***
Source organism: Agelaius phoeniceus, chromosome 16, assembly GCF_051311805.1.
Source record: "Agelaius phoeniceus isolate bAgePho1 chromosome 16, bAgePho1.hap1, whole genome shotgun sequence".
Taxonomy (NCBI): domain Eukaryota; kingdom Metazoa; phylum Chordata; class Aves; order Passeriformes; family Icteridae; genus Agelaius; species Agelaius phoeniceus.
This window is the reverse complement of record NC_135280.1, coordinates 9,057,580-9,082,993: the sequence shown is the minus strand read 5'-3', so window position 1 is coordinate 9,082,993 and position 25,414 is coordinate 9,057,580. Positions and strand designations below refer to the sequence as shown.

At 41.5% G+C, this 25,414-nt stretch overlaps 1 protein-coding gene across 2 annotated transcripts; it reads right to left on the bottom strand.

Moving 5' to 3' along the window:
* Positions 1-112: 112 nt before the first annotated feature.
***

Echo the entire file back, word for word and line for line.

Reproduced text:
Source organism: Agelaius phoeniceus, chromosome 16, assembly GCF_051311805.1.
Source record: "Agelaius phoeniceus isolate bAgePho1 chromosome 16, bAgePho1.hap1, whole genome shotgun sequence".
Taxonomy (NCBI): domain Eukaryota; kingdom Metazoa; phylum Chordata; class Aves; order Passeriformes; family Icteridae; genus Agelaius; species Agelaius phoeniceus.
This window is the reverse complement of record NC_135280.1, coordinates 9,057,580-9,082,993: the sequence shown is the minus strand read 5'-3', so window position 1 is coordinate 9,082,993 and position 25,414 is coordinate 9,057,580. Positions and strand designations below refer to the sequence as shown.

At 41.5% G+C, this 25,414-nt stretch overlaps 1 protein-coding gene across 2 annotated transcripts; it reads right to left on the bottom strand.

Moving 5' to 3' along the window:
* Positions 1-112: 112 nt before the first annotated feature.